The Journey Begins

About Topic 1: Online participation and digital literacy

First of all, let me say frankly that this topic 1 was very important for me as it introduced a number of tools that could help teachers of today like me to participate online with less digital literacies. Just as a brief reflection about this topic 1, as I shared with group members weeks ago, in our context, we have several categories of teachers. Some are BBC= “Born Before Computers” while others are “.Com”. The former category includes those teachers who fear to use any type of digital tool due to lack of adequate digital skills. For example, it would be difficult for them if the institution requests them to use tools such as Zoom, Flinga or any other Institutional Learning Management System such as Moodle. Hence their participation in online course delivery is very limited as they resist to use such tools. What, for example, my university has tried to do for those teachers = BBC to avoid fear of going online, was to provide additional training for them before introducing any new digital tool. In addition, these BBC teachers are paired with the .com teachers in one module and within that context, the BBC teachers learn from their module partners on a peer learning process.  


Still on the online participation side, I would also say that it is not only a matter of having or not the digital literacy. In some cases, some individuals’ characteristics can affect their degree of online participation in the course regardless of whether they are digitally literate or not. For example, there are some people who feel uncomfortable when viewed on video such as on Zoom or Adobe Connect. Therefore, by filling uncomfortable by not just those High-Tech tools, but instead by their behaviour, this affect their degree of online participation.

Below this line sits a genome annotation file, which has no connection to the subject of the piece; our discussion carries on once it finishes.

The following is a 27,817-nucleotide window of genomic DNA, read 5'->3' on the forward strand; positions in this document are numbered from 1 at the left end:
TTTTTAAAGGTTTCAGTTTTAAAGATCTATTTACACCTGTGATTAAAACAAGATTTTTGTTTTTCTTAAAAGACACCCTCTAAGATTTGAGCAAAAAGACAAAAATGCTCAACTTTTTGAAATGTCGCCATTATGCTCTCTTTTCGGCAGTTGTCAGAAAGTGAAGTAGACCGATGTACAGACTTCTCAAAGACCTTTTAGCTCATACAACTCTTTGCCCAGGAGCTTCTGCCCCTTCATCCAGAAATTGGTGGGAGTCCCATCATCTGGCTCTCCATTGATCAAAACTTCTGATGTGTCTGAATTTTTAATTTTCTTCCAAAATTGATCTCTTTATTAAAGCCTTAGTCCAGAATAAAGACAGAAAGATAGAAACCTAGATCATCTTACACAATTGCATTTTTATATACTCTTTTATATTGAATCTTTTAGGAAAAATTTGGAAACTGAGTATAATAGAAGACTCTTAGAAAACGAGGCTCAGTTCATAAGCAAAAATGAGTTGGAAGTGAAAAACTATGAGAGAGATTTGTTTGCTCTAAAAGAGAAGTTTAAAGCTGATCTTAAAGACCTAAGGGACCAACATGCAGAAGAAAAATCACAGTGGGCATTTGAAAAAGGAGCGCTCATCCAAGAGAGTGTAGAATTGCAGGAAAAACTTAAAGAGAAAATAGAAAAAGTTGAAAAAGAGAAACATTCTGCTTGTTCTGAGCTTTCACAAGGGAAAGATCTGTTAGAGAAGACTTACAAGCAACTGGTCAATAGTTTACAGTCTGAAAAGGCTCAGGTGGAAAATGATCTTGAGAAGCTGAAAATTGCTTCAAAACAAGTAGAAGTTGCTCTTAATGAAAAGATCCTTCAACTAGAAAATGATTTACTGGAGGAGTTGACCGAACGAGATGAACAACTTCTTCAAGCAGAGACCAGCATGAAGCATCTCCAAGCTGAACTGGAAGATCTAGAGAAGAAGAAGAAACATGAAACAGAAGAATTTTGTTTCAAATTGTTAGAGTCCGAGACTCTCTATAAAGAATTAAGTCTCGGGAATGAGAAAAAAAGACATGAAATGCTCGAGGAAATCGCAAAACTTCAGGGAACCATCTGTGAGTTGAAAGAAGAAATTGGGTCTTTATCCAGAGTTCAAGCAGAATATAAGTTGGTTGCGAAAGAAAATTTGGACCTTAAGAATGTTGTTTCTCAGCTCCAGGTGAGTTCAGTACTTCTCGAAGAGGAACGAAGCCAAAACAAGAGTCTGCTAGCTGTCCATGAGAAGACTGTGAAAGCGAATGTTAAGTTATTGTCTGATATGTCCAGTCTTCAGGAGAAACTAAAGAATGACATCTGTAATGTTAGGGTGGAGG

From the learners’ side, the findings from one study we conducted in 2016 on first-year students at our University, indicated that the more the students previously accessed, used, owned and had a computer-based training, the more they are equipped with digital skills (literacies) to be able to cope within the digital environment (Byungura et al., 2018). But on the other hand, the same results of this study revealed also that even a small number of first-year students with previous access and ownership of digital tools, did not use these digital tools that learning purposes. This entails that being strongly digitally literate does not necessarily mean that you are able to participate in online learning activities. 


Byungura, J. C., Hansson, H., Muparasi, M., & Ruhinda, B. (2018). Familiarity with Technology among First-Year Students in Rwandan Tertiary Education. Electronic Journal of e-Learning16(1), 30-45.




Good company in a journey makes the way seem shorter. — Izaak Walton


Open Networked Learning Course


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